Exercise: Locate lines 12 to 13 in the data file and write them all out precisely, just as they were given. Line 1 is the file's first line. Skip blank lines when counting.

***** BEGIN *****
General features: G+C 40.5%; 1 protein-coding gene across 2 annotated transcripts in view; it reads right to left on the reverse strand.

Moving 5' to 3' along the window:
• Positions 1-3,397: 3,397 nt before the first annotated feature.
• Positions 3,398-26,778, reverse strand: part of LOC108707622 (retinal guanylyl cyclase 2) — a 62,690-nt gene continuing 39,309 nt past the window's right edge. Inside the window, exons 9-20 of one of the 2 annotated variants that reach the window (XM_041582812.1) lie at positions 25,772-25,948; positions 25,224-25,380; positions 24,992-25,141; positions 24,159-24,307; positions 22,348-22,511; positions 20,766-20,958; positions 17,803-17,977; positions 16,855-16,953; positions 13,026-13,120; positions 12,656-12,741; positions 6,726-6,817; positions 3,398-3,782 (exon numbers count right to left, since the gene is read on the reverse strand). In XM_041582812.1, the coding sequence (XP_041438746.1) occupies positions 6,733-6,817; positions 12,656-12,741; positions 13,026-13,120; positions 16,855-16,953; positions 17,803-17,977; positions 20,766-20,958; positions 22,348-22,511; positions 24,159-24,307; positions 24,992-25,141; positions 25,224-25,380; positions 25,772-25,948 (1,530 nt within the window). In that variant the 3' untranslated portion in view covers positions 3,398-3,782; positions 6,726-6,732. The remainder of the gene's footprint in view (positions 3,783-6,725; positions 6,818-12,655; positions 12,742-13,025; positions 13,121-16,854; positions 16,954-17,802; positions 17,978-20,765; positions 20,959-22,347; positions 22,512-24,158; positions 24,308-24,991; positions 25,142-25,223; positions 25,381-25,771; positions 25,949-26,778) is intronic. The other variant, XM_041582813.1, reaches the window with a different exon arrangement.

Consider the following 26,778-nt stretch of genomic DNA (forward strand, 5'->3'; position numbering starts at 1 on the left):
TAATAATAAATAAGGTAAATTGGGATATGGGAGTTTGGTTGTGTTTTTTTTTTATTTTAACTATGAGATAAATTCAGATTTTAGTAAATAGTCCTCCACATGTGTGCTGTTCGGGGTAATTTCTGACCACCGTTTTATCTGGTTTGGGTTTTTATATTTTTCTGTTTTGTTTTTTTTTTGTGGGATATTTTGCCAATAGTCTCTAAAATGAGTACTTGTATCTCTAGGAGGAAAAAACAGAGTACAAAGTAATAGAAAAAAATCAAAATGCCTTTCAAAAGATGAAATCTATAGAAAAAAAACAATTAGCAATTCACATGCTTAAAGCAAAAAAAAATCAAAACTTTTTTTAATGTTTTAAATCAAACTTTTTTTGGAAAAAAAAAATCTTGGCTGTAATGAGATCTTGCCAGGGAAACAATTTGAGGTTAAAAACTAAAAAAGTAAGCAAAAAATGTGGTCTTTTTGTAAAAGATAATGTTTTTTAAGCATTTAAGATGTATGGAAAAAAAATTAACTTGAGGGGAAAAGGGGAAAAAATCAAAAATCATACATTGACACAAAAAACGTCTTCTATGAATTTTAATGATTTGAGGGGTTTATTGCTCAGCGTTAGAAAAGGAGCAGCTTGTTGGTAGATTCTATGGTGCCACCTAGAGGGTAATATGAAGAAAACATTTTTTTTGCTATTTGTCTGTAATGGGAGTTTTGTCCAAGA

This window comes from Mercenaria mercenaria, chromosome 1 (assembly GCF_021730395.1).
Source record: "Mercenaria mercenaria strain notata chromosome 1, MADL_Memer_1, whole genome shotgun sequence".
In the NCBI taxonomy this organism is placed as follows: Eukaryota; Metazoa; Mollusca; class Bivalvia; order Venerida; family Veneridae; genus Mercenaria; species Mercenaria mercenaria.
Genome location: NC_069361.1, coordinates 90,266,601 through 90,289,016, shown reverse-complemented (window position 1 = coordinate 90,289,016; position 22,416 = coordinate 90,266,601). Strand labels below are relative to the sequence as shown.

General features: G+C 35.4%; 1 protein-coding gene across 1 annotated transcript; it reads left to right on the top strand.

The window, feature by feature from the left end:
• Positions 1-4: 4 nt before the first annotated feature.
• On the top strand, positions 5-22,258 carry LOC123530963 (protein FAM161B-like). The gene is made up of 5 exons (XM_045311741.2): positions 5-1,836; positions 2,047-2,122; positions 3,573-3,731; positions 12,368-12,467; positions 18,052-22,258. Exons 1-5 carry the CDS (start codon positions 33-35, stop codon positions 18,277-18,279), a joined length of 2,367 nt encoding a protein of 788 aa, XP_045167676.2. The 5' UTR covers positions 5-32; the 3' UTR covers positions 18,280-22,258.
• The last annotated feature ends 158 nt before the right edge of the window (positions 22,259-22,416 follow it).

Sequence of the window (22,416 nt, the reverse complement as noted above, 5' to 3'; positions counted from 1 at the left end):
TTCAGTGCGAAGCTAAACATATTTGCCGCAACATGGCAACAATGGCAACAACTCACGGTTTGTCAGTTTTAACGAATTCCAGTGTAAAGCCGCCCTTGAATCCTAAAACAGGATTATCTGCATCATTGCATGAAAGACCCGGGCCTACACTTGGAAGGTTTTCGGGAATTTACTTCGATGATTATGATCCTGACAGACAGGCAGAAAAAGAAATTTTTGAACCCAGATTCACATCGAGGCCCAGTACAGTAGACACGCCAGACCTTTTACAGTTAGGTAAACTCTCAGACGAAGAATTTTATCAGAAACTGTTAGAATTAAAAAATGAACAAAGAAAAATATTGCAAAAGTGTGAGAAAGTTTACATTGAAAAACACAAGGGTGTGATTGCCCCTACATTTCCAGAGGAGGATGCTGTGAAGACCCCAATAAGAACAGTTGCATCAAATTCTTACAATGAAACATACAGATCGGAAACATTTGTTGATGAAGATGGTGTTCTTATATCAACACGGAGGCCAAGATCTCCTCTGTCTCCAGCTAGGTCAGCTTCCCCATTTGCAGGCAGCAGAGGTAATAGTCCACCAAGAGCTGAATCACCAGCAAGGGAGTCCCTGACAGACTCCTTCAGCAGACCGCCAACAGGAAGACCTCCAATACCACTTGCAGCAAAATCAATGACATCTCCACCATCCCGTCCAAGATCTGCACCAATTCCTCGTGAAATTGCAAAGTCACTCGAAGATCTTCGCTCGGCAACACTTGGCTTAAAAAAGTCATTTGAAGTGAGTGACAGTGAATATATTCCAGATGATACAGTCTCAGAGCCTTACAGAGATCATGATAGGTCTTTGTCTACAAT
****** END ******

The window, feature by feature from the left end:
• Positions 1-4: 4 nt before the first annotated feature.